Cobb, whose work with Jamey Johnson, Sturgill Simpson, Jason Isbell, and Chris Stapleton has garnered high praise, immediately bought into the band’s vibe and stuck with the group when they lost that first record deal, along with their manager and booking agent. The group persevered, found a new manager in Scott Mcghee of McGhee Entertainment Management and landed a rare second chance. Cobb recorded the album at the Zac Brown Band’s Southern Ground Recording Studio in Nashville.
“They are a true band of brothers,” Cobb said. “They’ve been together through thick and thin. Also, make sure you never give them a key to the minibar.”
Alcohol did indeed play a role in shaping the album, but their parents’ record collections and older brothers’ listening habits had more to do with their wide-ranging influences. Southernality feels a little like another band of brothers, The Black Crowes. And The Rolling Stones and Lynyrd Skynyrd in Muscle Shoals. Tom Petty a few weeks after he met The Heartbreakers. And Led Zeppelin in the thrall of Howlin’ Wolf.
“I have two older brothers and they were always jamming all that stuff, “DeLoach said. “And I remember my oldest brother said ‘Gimme Back My Bullets’ was his favorite Lynyrd Skynyrd song. So he’d drive me to school and stuff and crank Lynyrd Skynyrd. And I grew up in Savannah, Georgia. Gregg Allman actually lives like right outside the city, so it was always a big deal: “There’s a Gregg Allman sighting!” He’s like hanging out. So, a lot of Southern rock.”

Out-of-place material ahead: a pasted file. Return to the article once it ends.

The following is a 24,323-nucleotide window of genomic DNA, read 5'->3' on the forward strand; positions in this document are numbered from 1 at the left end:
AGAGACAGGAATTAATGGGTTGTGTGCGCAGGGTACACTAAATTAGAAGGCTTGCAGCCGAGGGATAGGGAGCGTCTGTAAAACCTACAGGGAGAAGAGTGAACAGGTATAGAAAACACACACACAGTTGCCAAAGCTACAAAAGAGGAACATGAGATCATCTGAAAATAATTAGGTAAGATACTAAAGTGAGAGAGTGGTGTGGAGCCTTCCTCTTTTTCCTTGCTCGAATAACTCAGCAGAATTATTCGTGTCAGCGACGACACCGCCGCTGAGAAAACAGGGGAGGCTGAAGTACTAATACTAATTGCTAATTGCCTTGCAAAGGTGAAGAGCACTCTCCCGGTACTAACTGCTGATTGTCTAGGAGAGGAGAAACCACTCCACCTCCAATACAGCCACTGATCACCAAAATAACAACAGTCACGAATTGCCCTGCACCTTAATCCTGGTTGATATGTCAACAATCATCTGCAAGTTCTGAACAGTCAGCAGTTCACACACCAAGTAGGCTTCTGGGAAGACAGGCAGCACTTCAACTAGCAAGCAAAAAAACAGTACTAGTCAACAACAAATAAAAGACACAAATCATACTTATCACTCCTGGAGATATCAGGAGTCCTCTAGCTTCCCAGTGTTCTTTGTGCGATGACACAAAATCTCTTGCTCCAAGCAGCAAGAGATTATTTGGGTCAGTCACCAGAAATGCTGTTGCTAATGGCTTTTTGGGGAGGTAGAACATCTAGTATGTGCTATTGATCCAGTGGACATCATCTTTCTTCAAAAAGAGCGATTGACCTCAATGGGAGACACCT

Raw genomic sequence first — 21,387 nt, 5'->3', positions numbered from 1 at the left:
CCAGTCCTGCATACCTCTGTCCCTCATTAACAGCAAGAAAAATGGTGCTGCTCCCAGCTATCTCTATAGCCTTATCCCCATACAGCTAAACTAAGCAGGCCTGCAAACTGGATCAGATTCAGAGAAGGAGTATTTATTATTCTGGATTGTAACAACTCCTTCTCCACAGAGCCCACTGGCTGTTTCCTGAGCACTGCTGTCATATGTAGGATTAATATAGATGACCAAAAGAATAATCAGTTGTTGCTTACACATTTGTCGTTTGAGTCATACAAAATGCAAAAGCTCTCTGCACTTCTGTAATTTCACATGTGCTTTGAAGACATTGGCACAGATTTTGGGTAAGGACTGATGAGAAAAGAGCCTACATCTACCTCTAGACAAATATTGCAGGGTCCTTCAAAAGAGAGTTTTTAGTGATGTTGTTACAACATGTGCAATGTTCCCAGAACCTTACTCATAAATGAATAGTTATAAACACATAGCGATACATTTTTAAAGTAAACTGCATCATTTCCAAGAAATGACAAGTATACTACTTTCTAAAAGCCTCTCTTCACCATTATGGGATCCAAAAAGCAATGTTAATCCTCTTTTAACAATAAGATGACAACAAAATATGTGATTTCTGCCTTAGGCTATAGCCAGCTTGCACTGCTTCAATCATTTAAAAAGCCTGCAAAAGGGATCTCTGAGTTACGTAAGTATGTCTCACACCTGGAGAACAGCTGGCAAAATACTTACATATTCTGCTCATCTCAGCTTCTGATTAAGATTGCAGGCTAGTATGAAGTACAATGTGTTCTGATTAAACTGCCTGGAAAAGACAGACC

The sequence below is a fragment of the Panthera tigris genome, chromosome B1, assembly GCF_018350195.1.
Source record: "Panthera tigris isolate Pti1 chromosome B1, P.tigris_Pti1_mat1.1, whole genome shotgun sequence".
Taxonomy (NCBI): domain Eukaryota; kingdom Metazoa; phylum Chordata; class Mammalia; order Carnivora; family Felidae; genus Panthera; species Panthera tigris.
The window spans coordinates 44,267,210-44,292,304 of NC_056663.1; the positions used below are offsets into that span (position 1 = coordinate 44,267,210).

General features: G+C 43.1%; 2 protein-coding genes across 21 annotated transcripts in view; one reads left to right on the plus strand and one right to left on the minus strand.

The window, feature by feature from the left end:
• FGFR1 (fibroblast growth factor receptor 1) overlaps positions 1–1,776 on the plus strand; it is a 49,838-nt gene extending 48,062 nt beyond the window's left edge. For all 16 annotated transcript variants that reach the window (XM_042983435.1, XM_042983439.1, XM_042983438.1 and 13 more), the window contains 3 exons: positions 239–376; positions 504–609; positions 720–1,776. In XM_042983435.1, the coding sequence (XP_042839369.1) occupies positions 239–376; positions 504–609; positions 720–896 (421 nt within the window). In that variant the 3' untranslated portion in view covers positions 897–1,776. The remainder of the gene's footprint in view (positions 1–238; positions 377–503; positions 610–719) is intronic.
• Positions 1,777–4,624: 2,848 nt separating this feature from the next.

Dig deeper, though, and new layers appear.
“My first live concert was Alan Jackson on the Midnight in Montgomery Tour, so there was a lot of Garth Brooks, a lot of Alan Jackson, a lot of Confederate Railroad and a lot of Alabama that my brothers loved and I always grew up listening to.”
These more mainstream country influences can be heard in album standouts like “Sunday Morning” and “(This Ain’t No) Drunk Dial.”
Fans can catch the band on the road with Jason Aldean’s We Were Here Tour this year. Rolling Stone Country called the band the best up-and-comer at last year’s Austin City Limits Festival and fans can see why as ATH hits the road as a nine-piece band with three backup singers, a fiddler and a keyboard player.
“The whole concept behind this thing is we’re a big band,” Satcher said. “We wanted to showcase the whole thing. I think we’re able to paint the picture of certainly what it’s like on the album. The full vision we had when we wrote these songs.”
Band members understand the fan reaction to “Smoke” has been special and hope to parlay that relationship into something more on the road. Southernality is complete and their deal on an imprint that’s a partnership between the world’s largest record label, Universal Music Group, and the Big Machine Label Group, home to Taylor Swift, Tim McGraw and Florida Georgia Line, places them in a position to succeed.
“It’s been five years, all just traveling in a van around the country, sharing food and sleeping in that thing,” Hobby said. “Now we’ve got a record coming out and a single on the radio. It’s pretty cool.” Added Brown: “We had a period where we were back to Square 1. What do we do? Do we call it quits or do we keep going? This is what we do.”